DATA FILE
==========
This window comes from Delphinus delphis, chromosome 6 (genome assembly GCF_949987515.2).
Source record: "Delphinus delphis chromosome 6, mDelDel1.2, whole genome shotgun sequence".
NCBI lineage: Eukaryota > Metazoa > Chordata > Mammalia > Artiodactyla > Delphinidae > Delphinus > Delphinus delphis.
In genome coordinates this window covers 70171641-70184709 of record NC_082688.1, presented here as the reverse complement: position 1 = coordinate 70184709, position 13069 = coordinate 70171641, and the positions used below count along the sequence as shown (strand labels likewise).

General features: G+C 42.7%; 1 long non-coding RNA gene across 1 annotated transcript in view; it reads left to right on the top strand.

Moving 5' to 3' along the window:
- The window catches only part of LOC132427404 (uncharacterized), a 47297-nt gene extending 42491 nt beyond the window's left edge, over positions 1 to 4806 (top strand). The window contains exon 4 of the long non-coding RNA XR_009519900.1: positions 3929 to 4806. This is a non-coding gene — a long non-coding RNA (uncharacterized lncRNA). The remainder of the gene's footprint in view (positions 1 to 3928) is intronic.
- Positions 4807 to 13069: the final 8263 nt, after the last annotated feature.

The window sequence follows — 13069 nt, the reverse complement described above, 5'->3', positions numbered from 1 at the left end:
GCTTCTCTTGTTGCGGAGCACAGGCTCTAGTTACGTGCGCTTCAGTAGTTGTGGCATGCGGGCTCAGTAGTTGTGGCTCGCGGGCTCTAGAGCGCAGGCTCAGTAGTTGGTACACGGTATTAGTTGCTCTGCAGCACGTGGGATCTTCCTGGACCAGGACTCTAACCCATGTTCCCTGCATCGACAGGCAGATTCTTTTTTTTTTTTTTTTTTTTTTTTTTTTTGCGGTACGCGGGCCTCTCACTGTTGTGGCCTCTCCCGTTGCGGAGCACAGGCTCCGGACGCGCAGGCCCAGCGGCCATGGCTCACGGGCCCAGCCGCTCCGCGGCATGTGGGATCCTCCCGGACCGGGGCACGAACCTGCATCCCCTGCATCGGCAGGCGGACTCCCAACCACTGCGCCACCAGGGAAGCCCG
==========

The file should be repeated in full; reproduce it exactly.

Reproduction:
This window comes from Delphinus delphis, chromosome 6 (genome assembly GCF_949987515.2).
Source record: "Delphinus delphis chromosome 6, mDelDel1.2, whole genome shotgun sequence".
NCBI lineage: Eukaryota > Metazoa > Chordata > Mammalia > Artiodactyla > Delphinidae > Delphinus > Delphinus delphis.
In genome coordinates this window covers 70171641-70184709 of record NC_082688.1, presented here as the reverse complement: position 1 = coordinate 70184709, position 13069 = coordinate 70171641, and the positions used below count along the sequence as shown (strand labels likewise).

General features: G+C 42.7%; 1 long non-coding RNA gene across 1 annotated transcript in view; it reads left to right on the top strand.

Moving 5' to 3' along the window:
- The window catches only part of LOC132427404 (uncharacterized), a 47297-nt gene extending 42491 nt beyond the window's left edge, over positions 1 to 4806 (top strand). The window contains exon 4 of the long non-coding RNA XR_009519900.1: positions 3929 to 4806. This is a non-coding gene — a long non-coding RNA (uncharacterized lncRNA). The remainder of the gene's footprint in view (positions 1 to 3928) is intronic.
- Positions 4807 to 13069: the final 8263 nt, after the last annotated feature.

The window sequence follows — 13069 nt, the reverse complement described above, 5'->3', positions numbered from 1 at the left end:
GCTTCTCTTGTTGCGGAGCACAGGCTCTAGTTACGTGCGCTTCAGTAGTTGTGGCATGCGGGCTCAGTAGTTGTGGCTCGCGGGCTCTAGAGCGCAGGCTCAGTAGTTGGTACACGGTATTAGTTGCTCTGCAGCACGTGGGATCTTCCTGGACCAGGACTCTAACCCATGTTCCCTGCATCGACAGGCAGATTCTTTTTTTTTTTTTTTTTTTTTTTTTTTTTGCGGTACGCGGGCCTCTCACTGTTGTGGCCTCTCCCGTTGCGGAGCACAGGCTCCGGACGCGCAGGCCCAGCGGCCATGGCTCACGGGCCCAGCCGCTCCGCGGCATGTGGGATCCTCCCGGACCGGGGCACGAACCTGCATCCCCTGCATCGGCAGGCGGACTCCCAACCACTGCGCCACCAGGGAAGCCCG